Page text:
Prism

A Semester in Oxford

Médecins Sans Frontières (Doctors Without Borders), Oxfam, British Parliament, world class professors, highly focused seminars, and individual tutorials. These are just a few of the opportunities for students participating in the International Honors (IHON)-Oxford Program on social justice. The 2014 inaugural year of the program was better than we could have imagined. Among other things, students learned that their PLU education prepares them to engage with the very best of their peers.

I often get asked if PLU students are as good as Oxford students. One motivation for this question is the prestige of Oxford University and the excellence demanded of students who attend. I could answer this by elaborating on the maturity of our Honors students and how this is a key to their academic success. I could also expand on the inquisitive energy each student brings to pressing questions such as war, violence, security, and humanitarian work. An Oxford tutor, however, best described PLU students in a way that is worth repeating. In all of her years tutoring students, both those enrolled at Oxford and those like our students who are visiting, she said that her PLU student was in the top 5% of all she had tutored. To those outside of PLU, this might raise eyebrows. I mean, it is Oxford after all, right?  To those of us who have the good fortune of teaching PLU students, this comes as no surprise.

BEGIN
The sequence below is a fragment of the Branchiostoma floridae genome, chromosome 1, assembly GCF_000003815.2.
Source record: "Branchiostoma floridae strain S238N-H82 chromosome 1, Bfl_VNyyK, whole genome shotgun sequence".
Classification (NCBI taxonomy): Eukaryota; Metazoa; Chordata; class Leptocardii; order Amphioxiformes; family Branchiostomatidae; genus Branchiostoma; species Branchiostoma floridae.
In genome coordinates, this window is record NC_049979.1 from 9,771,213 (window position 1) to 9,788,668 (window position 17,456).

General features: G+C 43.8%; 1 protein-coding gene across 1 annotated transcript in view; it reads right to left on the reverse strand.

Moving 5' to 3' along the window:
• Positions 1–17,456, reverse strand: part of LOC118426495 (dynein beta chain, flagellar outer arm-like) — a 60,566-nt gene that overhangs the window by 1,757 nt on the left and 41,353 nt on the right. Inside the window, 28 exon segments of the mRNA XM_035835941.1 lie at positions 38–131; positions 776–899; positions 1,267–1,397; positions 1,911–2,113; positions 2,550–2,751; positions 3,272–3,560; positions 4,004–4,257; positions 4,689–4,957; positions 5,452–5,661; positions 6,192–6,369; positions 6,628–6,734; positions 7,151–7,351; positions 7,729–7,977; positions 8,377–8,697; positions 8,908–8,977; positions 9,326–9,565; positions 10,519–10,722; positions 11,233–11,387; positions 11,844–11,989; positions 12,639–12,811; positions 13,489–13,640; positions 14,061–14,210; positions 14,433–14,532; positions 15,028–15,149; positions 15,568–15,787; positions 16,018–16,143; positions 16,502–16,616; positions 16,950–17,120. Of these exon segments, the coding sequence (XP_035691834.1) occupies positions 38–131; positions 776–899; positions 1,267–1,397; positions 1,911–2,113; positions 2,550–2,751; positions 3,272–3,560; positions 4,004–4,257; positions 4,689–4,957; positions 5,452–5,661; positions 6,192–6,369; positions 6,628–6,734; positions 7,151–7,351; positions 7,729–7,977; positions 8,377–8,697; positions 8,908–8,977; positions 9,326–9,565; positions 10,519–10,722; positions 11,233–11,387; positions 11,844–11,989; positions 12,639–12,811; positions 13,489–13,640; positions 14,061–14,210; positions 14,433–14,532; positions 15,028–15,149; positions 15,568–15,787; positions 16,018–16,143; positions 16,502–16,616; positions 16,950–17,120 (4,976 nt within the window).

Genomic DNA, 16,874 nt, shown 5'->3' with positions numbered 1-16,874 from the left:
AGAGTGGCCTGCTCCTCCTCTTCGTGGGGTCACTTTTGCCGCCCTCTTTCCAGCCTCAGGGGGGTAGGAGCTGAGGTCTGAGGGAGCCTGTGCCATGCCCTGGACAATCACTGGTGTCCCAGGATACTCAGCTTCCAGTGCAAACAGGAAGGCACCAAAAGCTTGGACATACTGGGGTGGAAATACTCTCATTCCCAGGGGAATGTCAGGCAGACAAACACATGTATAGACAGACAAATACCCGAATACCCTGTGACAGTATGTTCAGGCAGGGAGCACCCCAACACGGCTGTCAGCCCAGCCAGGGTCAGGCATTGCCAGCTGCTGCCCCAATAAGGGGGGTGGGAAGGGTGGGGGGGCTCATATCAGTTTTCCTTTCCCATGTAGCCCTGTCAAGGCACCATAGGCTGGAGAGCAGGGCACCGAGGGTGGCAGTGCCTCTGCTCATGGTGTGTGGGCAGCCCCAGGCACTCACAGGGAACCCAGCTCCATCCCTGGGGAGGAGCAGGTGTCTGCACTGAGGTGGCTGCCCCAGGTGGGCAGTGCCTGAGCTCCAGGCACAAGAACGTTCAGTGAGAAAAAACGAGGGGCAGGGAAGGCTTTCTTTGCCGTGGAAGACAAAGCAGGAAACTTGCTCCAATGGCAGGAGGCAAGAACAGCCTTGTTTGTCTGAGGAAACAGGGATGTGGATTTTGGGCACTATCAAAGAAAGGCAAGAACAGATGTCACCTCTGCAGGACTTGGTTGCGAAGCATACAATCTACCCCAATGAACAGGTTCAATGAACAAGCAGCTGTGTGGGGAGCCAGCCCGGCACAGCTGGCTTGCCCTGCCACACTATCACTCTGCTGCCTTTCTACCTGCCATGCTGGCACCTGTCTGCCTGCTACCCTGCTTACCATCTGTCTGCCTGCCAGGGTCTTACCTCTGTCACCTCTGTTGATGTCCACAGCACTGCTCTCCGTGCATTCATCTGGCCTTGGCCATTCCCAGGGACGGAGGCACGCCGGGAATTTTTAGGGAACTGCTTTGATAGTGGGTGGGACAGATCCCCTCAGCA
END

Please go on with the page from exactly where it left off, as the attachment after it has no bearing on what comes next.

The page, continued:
So, what might this anecdote suggest?

First, PLU continues to recruit the very best students for what is without a doubt one of the most unique Honors program around. Second, if what the 2015 cohort says is accurate, the IHON-Oxford program plays a significant role in attracting these best students. These students understand how offering a program like IHON-Oxford distinguishes PLU from virtually all other universities on the West Coast. Finally, it suggests PLU’s reputation is growing beyond the Pacific Northwest to the far reaches of the UK. In particular, as our students represent us in Oxford seminars and tutorials, others begin to see how PLU exemplifies the best of US Liberal Arts education, in general, and educating lives for service, in particular.

Additionally, the IHON-Oxford program reflects PLU’s growing dedication to what has been called “disciplined interdisciplinary.” On the one hand, students are introduced to specific disciplinary methods and questions around social justice issues like humanitarian intervention, the ethics of war, and efforts to promote peace and strategic non-violence. On the other hand, students learn that others approach these questions with different disciplinary commitments.  Instead of reinforcing rigid disciplinary boundaries, then, the IHON-Oxford program intentionally and proudly brings together the best of what various disciplines have to offer with the goal of producing the best theoretical and practical responses to pressing issues of the day.

The IHON-Oxford program is a unique opportunity for students to study at one of the world’s leading universities. It is also an opportunity for others to see the kind of work that has long characterized what it means to be a member of the PLU community.

— Greg Johnson, Director